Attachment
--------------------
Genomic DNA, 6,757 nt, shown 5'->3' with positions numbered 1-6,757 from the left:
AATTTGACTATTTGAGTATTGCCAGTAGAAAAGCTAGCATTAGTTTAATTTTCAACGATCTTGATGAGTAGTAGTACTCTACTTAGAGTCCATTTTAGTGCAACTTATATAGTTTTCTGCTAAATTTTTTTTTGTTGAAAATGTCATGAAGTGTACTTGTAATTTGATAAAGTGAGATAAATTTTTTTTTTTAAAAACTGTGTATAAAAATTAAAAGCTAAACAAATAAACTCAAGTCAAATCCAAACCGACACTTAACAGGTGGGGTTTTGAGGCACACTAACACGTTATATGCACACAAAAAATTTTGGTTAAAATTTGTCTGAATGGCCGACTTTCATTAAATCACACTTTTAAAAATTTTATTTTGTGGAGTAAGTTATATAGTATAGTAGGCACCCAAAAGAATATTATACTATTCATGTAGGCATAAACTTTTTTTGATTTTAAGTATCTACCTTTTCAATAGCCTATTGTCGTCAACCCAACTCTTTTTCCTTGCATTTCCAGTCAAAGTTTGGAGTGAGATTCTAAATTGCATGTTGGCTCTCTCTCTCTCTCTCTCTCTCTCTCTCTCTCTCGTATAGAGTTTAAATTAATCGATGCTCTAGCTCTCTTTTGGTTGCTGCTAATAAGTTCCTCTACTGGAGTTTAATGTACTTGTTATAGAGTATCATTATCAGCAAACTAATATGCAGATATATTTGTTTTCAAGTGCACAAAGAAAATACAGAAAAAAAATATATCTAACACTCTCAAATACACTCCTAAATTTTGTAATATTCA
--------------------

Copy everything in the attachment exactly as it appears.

Genomic DNA, 6,757 nt, shown 5'->3' with positions numbered 1-6,757 from the left:
AATTTGACTATTTGAGTATTGCCAGTAGAAAAGCTAGCATTAGTTTAATTTTCAACGATCTTGATGAGTAGTAGTACTCTACTTAGAGTCCATTTTAGTGCAACTTATATAGTTTTCTGCTAAATTTTTTTTTGTTGAAAATGTCATGAAGTGTACTTGTAATTTGATAAAGTGAGATAAATTTTTTTTTTTAAAAACTGTGTATAAAAATTAAAAGCTAAACAAATAAACTCAAGTCAAATCCAAACCGACACTTAACAGGTGGGGTTTTGAGGCACACTAACACGTTATATGCACACAAAAAATTTTGGTTAAAATTTGTCTGAATGGCCGACTTTCATTAAATCACACTTTTAAAAATTTTATTTTGTGGAGTAAGTTATATAGTATAGTAGGCACCCAAAAGAATATTATACTATTCATGTAGGCATAAACTTTTTTTGATTTTAAGTATCTACCTTTTCAATAGCCTATTGTCGTCAACCCAACTCTTTTTCCTTGCATTTCCAGTCAAAGTTTGGAGTGAGATTCTAAATTGCATGTTGGCTCTCTCTCTCTCTCTCTCTCTCTCTCTCTCTCTCGTATAGAGTTTAAATTAATCGATGCTCTAGCTCTCTTTTGGTTGCTGCTAATAAGTTCCTCTACTGGAGTTTAATGTACTTGTTATAGAGTATCATTATCAGCAAACTAATATGCAGATATATTTGTTTTCAAGTGCACAAAGAAAATACAGAAAAAAAATATATCTAACACTCTCAAATACACTCCTAAATTTTGTAATATTCA